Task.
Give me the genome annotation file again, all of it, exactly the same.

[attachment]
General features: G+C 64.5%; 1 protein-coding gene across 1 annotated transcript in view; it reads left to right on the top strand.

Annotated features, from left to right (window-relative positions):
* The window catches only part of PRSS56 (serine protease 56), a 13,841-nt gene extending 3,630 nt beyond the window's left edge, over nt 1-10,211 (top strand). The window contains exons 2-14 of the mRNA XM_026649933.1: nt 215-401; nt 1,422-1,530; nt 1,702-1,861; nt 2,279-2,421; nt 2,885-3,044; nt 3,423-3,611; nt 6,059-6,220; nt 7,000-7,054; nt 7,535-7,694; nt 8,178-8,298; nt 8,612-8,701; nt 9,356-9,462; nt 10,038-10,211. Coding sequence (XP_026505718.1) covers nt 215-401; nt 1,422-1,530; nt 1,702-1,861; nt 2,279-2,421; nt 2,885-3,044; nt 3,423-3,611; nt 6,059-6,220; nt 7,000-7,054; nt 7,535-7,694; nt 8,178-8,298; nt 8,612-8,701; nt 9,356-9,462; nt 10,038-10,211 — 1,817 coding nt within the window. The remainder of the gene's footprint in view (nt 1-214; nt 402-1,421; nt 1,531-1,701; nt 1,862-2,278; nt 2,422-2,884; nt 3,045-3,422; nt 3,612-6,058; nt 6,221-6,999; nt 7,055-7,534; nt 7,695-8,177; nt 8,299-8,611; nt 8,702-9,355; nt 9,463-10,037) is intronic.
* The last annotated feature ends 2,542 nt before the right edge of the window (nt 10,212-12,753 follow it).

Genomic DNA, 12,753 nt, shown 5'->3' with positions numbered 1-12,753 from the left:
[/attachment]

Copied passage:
General features: G+C 64.5%; 1 protein-coding gene across 1 annotated transcript in view; it reads left to right on the top strand.

Annotated features, from left to right (window-relative positions):
* The window catches only part of PRSS56 (serine protease 56), a 13,841-nt gene extending 3,630 nt beyond the window's left edge, over nt 1-10,211 (top strand). The window contains exons 2-14 of the mRNA XM_026649933.1: nt 215-401; nt 1,422-1,530; nt 1,702-1,861; nt 2,279-2,421; nt 2,885-3,044; nt 3,423-3,611; nt 6,059-6,220; nt 7,000-7,054; nt 7,535-7,694; nt 8,178-8,298; nt 8,612-8,701; nt 9,356-9,462; nt 10,038-10,211. Coding sequence (XP_026505718.1) covers nt 215-401; nt 1,422-1,530; nt 1,702-1,861; nt 2,279-2,421; nt 2,885-3,044; nt 3,423-3,611; nt 6,059-6,220; nt 7,000-7,054; nt 7,535-7,694; nt 8,178-8,298; nt 8,612-8,701; nt 9,356-9,462; nt 10,038-10,211 — 1,817 coding nt within the window. The remainder of the gene's footprint in view (nt 1-214; nt 402-1,421; nt 1,531-1,701; nt 1,862-2,278; nt 2,422-2,884; nt 3,045-3,422; nt 3,612-6,058; nt 6,221-6,999; nt 7,055-7,534; nt 7,695-8,177; nt 8,299-8,611; nt 8,702-9,355; nt 9,463-10,037) is intronic.
* The last annotated feature ends 2,542 nt before the right edge of the window (nt 10,212-12,753 follow it).

Genomic DNA, 12,753 nt, shown 5'->3' with positions numbered 1-12,753 from the left: